Wednesday, July 30, 2003

Qur'an Studies V

Anyone tired of Qur'an Studies yet? (BTW, does anyone have a theory on why my titles never work?)

There was a major post on the subject yesterday from al-Muhajabah, which should be read by any interested parties, especially for its discussion in the footnote dealing with the houris in the context of Muslim beliefs rather than media sensationalism.

I want to divide the issue in two:

The media treats the world like a giant version of the video game Civilization III, in which all civilizations are more or less clones of each other climbing an identical technology tree. In the game the technology tree includes not just scientific stuff like chemistry and flight, but political and spiritual developments, as well. It's rather amusing to be playing Japan and have the computer tell me I need to develop monotheism as the prerequisite to monarchy, much less democracy. The media is doing something similar, looking at the history of Christianity and trying to spot comparable developments in Islam. These are two different religions and will develop in their own unique ways. The media is making it worse by selling these stories with a lot of anti-Muslim bias in terms of the treatment of women and terrorism. So I don't consider them a reliable source for developments in Qur'anic Studies.

Zack Ajmal has found a favorable review of Luxenberg's book from a scholarly source. After reading it, I don't think the book itself will be that overwhelming. In terms of its philological methodology, I have no doubt it will be quite sound, and that it will be possible to read the Qur'an in the manner indicated. Yesterday I was reading M.A. Shaban's Islamic History, and he has a theory in there that the word historians have usually read as "Qur'an readers" in early Islam should actually be translated as "villagers." Most scholars disagree with his work, though I haven't found out why yet. But what this shows is that you can read early Arabic a lot of different ways, and there is subjectivity to the translation.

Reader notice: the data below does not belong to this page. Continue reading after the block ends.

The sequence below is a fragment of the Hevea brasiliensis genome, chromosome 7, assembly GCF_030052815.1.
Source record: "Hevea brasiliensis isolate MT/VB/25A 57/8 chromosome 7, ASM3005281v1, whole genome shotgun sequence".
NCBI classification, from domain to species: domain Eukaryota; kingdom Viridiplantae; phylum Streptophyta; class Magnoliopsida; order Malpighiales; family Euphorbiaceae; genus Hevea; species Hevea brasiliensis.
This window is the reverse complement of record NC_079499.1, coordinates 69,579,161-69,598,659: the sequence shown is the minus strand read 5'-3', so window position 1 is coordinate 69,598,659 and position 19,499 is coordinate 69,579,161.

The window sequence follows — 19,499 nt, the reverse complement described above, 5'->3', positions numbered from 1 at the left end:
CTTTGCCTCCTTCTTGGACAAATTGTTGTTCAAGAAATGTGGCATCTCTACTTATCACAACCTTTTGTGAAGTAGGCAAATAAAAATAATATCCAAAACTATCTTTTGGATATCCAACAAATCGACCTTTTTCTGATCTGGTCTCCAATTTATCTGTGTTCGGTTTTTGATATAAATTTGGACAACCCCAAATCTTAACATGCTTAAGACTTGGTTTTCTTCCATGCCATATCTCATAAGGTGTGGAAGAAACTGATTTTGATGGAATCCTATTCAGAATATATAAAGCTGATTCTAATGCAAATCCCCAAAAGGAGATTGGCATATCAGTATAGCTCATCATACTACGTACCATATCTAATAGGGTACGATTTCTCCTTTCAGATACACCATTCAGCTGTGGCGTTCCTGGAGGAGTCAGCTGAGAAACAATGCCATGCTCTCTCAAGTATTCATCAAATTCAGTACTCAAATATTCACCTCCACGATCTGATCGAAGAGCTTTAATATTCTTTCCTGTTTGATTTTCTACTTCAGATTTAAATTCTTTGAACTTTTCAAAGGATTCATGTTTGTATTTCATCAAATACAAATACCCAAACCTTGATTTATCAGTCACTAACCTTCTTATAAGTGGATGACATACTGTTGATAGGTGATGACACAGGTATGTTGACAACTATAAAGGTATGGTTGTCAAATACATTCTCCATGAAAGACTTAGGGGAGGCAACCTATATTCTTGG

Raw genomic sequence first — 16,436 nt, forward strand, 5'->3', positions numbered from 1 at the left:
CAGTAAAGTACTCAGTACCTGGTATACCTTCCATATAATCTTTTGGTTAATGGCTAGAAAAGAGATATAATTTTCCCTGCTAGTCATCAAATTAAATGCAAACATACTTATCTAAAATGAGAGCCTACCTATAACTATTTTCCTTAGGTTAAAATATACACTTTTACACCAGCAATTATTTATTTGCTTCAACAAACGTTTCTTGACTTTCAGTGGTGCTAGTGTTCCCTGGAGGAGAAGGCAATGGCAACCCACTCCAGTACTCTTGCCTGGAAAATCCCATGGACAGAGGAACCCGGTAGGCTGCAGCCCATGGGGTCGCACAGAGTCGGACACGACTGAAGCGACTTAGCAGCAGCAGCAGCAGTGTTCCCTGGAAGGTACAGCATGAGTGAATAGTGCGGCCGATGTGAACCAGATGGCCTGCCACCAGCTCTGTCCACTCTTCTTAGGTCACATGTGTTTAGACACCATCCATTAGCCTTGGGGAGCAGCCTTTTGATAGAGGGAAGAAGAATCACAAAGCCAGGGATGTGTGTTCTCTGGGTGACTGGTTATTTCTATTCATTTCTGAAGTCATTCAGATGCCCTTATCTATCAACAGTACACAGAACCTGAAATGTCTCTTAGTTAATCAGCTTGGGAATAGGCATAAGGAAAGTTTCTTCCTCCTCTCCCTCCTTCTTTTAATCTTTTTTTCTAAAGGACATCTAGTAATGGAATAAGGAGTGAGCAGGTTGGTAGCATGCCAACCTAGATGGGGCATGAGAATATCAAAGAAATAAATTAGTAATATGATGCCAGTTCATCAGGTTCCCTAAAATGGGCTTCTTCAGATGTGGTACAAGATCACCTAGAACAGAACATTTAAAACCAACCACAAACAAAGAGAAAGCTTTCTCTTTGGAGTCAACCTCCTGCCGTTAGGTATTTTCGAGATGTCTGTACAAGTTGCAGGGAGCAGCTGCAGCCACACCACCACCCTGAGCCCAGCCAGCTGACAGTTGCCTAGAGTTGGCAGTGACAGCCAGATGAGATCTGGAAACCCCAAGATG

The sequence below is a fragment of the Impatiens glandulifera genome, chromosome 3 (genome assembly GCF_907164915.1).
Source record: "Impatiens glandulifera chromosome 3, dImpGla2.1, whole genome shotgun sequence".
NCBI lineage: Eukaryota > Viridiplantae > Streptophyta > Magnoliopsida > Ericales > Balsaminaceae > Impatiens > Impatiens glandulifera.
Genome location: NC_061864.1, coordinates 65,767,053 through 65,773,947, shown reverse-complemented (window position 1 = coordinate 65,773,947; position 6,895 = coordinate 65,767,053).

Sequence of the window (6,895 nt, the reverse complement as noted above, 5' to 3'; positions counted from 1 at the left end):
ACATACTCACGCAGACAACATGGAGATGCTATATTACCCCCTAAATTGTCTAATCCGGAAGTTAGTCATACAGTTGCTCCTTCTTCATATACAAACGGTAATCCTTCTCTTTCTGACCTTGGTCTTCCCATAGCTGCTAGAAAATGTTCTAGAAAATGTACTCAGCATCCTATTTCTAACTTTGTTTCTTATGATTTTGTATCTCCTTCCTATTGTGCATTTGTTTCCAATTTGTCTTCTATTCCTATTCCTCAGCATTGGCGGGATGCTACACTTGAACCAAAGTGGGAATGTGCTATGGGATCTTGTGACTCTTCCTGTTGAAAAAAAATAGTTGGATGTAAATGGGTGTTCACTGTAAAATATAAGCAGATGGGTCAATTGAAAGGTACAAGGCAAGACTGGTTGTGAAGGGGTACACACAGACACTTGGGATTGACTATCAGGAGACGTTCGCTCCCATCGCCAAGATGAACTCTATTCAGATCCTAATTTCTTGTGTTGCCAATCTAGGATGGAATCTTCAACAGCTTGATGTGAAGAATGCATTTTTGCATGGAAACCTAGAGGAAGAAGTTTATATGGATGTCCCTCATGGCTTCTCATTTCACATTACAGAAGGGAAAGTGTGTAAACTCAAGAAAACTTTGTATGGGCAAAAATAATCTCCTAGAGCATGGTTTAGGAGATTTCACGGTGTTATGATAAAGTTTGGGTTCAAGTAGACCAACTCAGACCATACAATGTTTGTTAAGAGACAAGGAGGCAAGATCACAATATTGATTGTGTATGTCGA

The major flaw that leaps out at me about Luxenberg as presented, however, is that the Qur'an is a book with a history that you have to deal with in any interpretation. You can't really bring up the hadith, because people will just counter wtih the Schacht thesis that almost all the hadith currently accepted as canonical are false. However, there's definitely a written Islamic tradition as recently as the early Abbasid period, and the people writing it were using sources from a bit earlier. In order for Luxenberg's reading to be taken seriously, someone needs to explain how the Qur'an went from being a Christian liturgical manual to the holy book of Islam during that period. I don't see where Luxenberg provides one. I think there is probably value in looking at Syriac terms in some difficult passages, just as I think there's value in using the Sana'a manuscripts all this started out discussing. But this rereading will not be credible until there is a fairly impressive and equally revolutionary historical explanation to accompany it.


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